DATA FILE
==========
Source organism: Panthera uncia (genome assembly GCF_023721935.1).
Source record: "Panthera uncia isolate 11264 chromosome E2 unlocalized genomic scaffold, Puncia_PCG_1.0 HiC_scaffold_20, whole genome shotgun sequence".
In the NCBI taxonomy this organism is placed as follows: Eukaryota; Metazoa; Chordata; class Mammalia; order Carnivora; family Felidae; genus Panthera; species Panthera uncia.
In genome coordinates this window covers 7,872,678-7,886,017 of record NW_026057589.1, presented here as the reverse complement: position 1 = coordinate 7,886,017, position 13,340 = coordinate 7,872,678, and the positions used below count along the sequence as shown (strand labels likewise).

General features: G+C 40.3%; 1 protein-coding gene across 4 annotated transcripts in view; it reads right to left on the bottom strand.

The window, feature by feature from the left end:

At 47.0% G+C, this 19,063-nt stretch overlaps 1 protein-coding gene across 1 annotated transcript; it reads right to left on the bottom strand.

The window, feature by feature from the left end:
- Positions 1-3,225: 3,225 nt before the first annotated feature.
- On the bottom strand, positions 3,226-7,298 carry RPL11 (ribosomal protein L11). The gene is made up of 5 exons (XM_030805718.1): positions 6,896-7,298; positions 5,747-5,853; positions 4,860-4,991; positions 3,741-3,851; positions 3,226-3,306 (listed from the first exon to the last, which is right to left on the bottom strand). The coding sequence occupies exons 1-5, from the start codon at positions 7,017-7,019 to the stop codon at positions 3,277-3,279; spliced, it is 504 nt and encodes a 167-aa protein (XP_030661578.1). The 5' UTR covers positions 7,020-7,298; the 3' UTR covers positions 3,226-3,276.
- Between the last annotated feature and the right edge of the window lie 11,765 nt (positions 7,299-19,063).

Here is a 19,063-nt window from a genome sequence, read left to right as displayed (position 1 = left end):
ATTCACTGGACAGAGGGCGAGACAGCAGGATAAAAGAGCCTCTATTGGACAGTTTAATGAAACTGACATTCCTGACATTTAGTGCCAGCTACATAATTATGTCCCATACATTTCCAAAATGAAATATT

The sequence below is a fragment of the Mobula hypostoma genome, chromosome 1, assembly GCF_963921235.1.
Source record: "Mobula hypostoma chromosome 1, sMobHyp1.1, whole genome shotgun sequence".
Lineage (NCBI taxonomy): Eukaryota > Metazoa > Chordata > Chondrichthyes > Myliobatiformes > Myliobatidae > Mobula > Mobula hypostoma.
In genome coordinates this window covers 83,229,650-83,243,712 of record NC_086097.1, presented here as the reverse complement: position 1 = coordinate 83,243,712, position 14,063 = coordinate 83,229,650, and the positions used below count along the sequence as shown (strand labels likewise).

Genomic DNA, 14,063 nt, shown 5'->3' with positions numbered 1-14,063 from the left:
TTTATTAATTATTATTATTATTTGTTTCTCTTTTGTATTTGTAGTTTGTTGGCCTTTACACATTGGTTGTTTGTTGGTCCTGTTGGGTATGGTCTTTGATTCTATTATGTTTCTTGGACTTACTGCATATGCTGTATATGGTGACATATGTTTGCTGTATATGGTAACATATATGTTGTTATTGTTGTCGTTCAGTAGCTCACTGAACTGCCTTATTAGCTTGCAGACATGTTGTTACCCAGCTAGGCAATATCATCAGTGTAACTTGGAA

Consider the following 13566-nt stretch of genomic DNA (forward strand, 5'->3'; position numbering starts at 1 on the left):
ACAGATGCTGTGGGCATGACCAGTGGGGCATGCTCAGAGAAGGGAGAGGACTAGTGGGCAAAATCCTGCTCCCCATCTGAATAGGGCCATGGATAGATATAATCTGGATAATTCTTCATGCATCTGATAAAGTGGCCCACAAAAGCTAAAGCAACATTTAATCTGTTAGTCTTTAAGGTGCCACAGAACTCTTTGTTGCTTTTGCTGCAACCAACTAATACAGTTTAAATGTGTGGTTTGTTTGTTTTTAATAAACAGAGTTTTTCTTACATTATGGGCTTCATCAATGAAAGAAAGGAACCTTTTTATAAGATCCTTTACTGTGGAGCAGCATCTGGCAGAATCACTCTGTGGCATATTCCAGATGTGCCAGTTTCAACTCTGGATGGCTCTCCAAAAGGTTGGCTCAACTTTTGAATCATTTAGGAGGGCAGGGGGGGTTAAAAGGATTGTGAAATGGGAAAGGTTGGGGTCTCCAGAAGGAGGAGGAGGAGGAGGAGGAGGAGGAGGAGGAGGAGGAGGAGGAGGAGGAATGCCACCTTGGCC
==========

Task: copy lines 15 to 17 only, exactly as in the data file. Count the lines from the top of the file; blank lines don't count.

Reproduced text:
Source record: "Mobula hypostoma chromosome 1, sMobHyp1.1, whole genome shotgun sequence".
Lineage (NCBI taxonomy): Eukaryota > Metazoa > Chordata > Chondrichthyes > Myliobatiformes > Myliobatidae > Mobula > Mobula hypostoma.
In genome coordinates this window covers 83,229,650-83,243,712 of record NC_086097.1, presented here as the reverse complement: position 1 = coordinate 83,243,712, position 14,063 = coordinate 83,229,650, and the positions used below count along the sequence as shown (strand labels likewise).